Stories from 6 February 2007
Haiti: Political maturity
Alice Backer views Haitian — indeed, Caribbean — supporters’ throwing their support behind a single candidate in a New York City Council election as a sign that the community is approaching political maturity.
Argentina: Buenos Aires Blog Roundup
Among the many posts summarized in Alan Patrick's latest dispatch, we find Ken’s description of the dog walkers in Buenos Aires, yet another post about the prevalence of mullets in Buenos Aires, and Robert Wright's photographs of the capital's “Parisian-esque domes.”
Grenada: Prime Ministerial apology to China
Ryan Patrick at the West Indies Cricket Blog posts the audio of the public apology offered by the Prime Minister of Grenada for the erroneous playing of the Taiwanese national anthem in place of the Chinese national anthem at a ceremony in Grenada.
Jamaica: Happy birthday, Bob Marley
Geoffrey Philp marks Bob Marley's birthday by posting a poem written in tribute to the Jamaican reggae superstar.
Cuba: Two cookbooks
She'll get to Cuba eventually, but in the meantime, TriniFood of the Can Cook, Must Cook blog reviews two Cuban cookbooks.
Trinidad & Tobago: Panorama 2007
Caroline.neisha at the Caribbean Beat blog paints a picture in Trinidadian English of the semi-finals of the Panorama steel orchestra competition, which took place this past weekend under dramatically altered circumstances.
Caribbean, China, Taiwan: A joint policy
At the Caricom Blog, Sir Ronald Sanders makes the case for the Caribbean to pursue a “joint policy” towards China: “Belize, Haiti, St. Vincent & the Grenadines, and St Kitts/Nevis continue to recognise Taiwan while the rest of the Caricom countries have diplomatic relations with China. This division within Caricom...
Uganda: President under pressure
Lovely Amphibian explains why it is hard to be a president in Uganda, “Our president is on pressure as we speak. If he’s not, well, he should be. What with the many barbs coming from all directions!”
Mali: Malian cuisine
Sociolingo's Mali blog has a post about Malian cuisine: “The main foods eaten by a moderately well-off family living in Mali’s capital, Bamako, are rice, millet, sorghum, and beans, cooked as a sort of porridge, served with a meat or fish sauce. A common meal in southern Mali is called...
Ghana: delayed funerals
An American in Africa writes about the burial of a traditional chief, two years after he passed away: “Anyway, Ga Mantse died almost two years ago, but tribal chiefs are not buried until their succession is settled. This is a phenomenon we have encountered quite a few times since we...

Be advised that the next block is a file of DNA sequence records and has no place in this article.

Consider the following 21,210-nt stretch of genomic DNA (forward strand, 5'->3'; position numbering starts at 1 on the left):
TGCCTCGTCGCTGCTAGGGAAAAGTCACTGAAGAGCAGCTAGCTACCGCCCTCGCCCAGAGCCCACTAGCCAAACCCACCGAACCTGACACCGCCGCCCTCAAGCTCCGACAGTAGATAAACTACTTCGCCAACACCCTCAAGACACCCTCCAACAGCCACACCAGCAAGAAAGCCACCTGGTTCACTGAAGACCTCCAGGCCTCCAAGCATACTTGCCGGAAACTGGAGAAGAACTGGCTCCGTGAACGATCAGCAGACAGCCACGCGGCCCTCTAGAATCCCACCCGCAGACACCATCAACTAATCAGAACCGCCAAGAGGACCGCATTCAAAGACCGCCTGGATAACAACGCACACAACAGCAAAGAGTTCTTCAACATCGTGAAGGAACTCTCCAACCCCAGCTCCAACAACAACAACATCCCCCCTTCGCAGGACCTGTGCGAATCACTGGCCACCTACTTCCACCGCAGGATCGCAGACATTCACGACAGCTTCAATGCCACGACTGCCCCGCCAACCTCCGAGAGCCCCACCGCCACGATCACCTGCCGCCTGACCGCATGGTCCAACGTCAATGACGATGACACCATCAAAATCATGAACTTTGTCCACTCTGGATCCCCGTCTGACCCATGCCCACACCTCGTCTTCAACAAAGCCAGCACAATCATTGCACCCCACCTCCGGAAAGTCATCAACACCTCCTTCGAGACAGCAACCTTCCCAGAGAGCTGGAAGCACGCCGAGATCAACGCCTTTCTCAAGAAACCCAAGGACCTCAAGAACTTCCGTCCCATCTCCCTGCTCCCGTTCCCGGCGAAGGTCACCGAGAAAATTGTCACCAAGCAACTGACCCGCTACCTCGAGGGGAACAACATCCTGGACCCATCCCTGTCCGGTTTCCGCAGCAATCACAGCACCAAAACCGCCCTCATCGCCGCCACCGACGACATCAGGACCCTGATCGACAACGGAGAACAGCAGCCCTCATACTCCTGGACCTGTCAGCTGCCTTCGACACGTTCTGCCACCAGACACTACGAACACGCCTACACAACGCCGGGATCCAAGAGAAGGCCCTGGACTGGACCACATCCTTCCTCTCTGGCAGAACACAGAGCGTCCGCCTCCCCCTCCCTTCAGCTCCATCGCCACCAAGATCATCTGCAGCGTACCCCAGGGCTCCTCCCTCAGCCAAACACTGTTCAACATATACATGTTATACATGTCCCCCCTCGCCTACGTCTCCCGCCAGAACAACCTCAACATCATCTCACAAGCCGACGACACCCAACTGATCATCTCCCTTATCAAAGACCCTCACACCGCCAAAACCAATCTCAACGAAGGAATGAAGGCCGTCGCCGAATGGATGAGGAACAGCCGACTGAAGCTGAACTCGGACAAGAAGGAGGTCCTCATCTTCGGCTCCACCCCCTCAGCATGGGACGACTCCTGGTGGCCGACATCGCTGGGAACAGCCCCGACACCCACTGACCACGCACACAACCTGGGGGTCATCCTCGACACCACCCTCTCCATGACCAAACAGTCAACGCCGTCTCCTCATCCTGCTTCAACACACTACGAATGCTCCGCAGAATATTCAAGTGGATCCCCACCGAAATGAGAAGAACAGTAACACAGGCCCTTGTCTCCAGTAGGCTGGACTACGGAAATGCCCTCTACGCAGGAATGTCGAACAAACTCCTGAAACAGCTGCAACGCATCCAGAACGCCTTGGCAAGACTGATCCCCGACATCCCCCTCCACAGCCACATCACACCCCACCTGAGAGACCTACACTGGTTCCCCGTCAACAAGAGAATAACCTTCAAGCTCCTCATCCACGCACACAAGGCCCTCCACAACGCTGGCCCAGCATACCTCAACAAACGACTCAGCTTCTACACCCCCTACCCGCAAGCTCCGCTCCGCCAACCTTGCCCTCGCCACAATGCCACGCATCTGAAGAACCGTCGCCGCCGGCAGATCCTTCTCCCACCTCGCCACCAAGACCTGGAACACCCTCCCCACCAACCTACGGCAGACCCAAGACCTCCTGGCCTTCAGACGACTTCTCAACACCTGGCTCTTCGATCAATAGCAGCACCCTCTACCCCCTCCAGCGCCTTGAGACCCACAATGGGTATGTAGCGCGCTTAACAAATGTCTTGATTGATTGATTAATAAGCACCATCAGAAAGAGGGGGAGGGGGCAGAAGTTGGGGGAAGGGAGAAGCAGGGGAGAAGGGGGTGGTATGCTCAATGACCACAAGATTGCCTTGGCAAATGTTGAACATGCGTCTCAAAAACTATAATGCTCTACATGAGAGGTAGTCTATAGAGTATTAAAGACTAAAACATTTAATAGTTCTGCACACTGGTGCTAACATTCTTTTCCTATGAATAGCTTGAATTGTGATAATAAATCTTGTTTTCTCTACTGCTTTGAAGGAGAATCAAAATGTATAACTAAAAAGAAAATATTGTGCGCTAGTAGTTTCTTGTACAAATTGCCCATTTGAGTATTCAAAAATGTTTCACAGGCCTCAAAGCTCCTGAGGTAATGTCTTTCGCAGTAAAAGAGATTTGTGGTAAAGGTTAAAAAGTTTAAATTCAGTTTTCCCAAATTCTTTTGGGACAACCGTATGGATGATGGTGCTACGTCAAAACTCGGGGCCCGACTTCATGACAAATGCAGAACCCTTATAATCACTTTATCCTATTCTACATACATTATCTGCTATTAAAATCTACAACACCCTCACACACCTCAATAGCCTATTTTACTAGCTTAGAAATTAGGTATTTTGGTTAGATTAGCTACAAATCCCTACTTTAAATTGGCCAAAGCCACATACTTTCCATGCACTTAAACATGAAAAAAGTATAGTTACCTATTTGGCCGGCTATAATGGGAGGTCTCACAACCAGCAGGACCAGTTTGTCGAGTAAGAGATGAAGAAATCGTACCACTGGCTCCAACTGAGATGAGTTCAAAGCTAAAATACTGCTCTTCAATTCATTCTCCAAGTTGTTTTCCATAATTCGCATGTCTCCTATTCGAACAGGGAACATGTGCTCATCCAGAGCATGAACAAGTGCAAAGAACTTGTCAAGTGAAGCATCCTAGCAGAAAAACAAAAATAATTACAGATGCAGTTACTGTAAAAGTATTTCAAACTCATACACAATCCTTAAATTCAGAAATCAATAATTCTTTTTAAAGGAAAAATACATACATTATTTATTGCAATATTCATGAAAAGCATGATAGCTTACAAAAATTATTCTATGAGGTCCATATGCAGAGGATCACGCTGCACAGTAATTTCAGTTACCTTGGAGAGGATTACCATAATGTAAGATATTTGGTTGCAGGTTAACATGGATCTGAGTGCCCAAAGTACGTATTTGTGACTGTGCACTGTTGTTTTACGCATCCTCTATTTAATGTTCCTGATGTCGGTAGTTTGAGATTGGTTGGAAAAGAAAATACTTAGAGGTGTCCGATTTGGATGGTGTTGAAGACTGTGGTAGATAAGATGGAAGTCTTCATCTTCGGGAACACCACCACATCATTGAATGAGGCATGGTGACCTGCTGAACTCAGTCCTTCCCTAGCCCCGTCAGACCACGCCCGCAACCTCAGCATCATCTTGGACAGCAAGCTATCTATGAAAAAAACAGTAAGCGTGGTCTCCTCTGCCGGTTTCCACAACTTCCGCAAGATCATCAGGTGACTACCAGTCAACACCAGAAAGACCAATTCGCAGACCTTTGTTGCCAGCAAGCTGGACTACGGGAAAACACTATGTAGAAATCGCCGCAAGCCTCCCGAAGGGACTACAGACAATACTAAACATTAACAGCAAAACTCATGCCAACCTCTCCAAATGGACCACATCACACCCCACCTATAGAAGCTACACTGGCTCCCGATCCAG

Mexico: Ethanol Boom Inspires Protest and Hope
“For the Corn!” by Cadeva – A protester against rising corn prices in Mexico City's Chapultepec Park. As old as sin, I mean, alcohol Today's hemispheric rundown of all things Latin American is a collection of posts all wrapped in the common husk of corn. That's right, the elongated staple...
As Mikhail Khodorkovsky is facing new charges, his lawyer, Robert Amsterdam, blogs about the situation. An anonymous guest-blogger, The Politechnologist, provides more analysis.
Russia: Khodorkovsky in Chita
Grigory Pasko follows Mikhail Khodorkovsky and Platon Lebedev to Chita and the preliminary detention center they are kept at; he writes about it at Khodorkovsky's lawyer's blog: “As of December 2006, SIZO-1 of the city of Chita held around 2000 suspects, accuseds, and convicts, which is three times more than...
Russia: Novgorod Demographics
According to Copydude, Novgorod is a city where children's playgrounds look abandoned and prams are “an unusual sight.”
Russia: Conversation With Litvinenko's Widow, Part 13-15
David McDuff has completed his translation of Marina Litvinenko's interview – part 13, part 14 and part 15 are now posted at A Step At A Time.
Greetings from Kiev posts a rather immodest picture of a pig and writes about the Ukrainians’ favorite food, salo.
Iran:Christiane Amnapour,CNN star journalist,in Iran
Mazyar Nazemi has published several photos of Christiane Amanpour,top CNN journalist,in Tehran.According to the blogger Amanopur was in Iran to make a documentary about Iranian nuclear project.The blogger adds Amanpour did not answer Iranian journalists’ questions and said she is not a political journalist[Fa].
Ukraine: Grain Crisis
Victor Yanukovych's government can't control the situation with grain again, writes Foreign Notes: “Quotas were applied from 31 st December 2006 and this has led to the scandalous situation described in newpapers across the world. ‘Ukraine's grain dumped into sea as quotas strangle exports,’ from FT is typical.
Iran:Two Iranian bloggers received Human Rights Watch award
Human Rights Watch announced that Shahram Rafizadeh and Arash Sigarchi are two Iranian bloggers who received the prestigious Hellman/Hammett prize, an award that recognizes writers globally who have been victims of political persecution. There are 45 people,including seven Iranians, who received awards.
Ukraine: Yanukovych Popularity in Donbas
Foreign Notes reports that roughly half of Donbas population supports Victor Yanukovych, despite the region being traditionally seen as the PM's stronghold.
Ukraine: Klyuev on RFE/RL
One of the less “media-shy” members of Victor Yanukovych's team, vice prime minister Andriy Klyuev, gives an interview to Radio Free Europe/Radio Liberty in Brussels, Foreign Notes reports.